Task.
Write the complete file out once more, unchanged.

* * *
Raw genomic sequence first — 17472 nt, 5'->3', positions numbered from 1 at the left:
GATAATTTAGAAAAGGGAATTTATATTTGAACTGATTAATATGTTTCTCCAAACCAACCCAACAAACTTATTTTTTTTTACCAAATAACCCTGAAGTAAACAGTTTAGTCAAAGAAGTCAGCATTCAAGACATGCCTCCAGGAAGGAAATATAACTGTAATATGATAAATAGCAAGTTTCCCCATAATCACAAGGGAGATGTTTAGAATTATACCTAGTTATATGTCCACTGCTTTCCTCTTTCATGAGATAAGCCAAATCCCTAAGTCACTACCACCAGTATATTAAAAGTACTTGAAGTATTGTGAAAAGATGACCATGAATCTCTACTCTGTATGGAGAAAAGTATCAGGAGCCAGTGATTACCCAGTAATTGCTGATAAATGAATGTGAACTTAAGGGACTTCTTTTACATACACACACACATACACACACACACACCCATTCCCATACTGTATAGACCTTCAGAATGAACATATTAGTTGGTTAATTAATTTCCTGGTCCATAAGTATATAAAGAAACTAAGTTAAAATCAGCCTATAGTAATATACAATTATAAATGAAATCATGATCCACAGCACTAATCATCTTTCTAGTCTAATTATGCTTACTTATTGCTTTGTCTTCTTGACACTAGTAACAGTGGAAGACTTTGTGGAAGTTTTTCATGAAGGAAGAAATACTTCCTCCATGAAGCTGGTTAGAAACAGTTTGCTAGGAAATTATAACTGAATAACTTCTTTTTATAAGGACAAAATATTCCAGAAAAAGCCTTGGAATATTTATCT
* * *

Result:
Raw genomic sequence first — 17472 nt, 5'->3', positions numbered from 1 at the left:
GATAATTTAGAAAAGGGAATTTATATTTGAACTGATTAATATGTTTCTCCAAACCAACCCAACAAACTTATTTTTTTTTACCAAATAACCCTGAAGTAAACAGTTTAGTCAAAGAAGTCAGCATTCAAGACATGCCTCCAGGAAGGAAATATAACTGTAATATGATAAATAGCAAGTTTCCCCATAATCACAAGGGAGATGTTTAGAATTATACCTAGTTATATGTCCACTGCTTTCCTCTTTCATGAGATAAGCCAAATCCCTAAGTCACTACCACCAGTATATTAAAAGTACTTGAAGTATTGTGAAAAGATGACCATGAATCTCTACTCTGTATGGAGAAAAGTATCAGGAGCCAGTGATTACCCAGTAATTGCTGATAAATGAATGTGAACTTAAGGGACTTCTTTTACATACACACACACATACACACACACACACCCATTCCCATACTGTATAGACCTTCAGAATGAACATATTAGTTGGTTAATTAATTTCCTGGTCCATAAGTATATAAAGAAACTAAGTTAAAATCAGCCTATAGTAATATACAATTATAAATGAAATCATGATCCACAGCACTAATCATCTTTCTAGTCTAATTATGCTTACTTATTGCTTTGTCTTCTTGACACTAGTAACAGTGGAAGACTTTGTGGAAGTTTTTCATGAAGGAAGAAATACTTCCTCCATGAAGCTGGTTAGAAACAGTTTGCTAGGAAATTATAACTGAATAACTTCTTTTTATAAGGACAAAATATTCCAGAAAAAGCCTTGGAATATTTATCT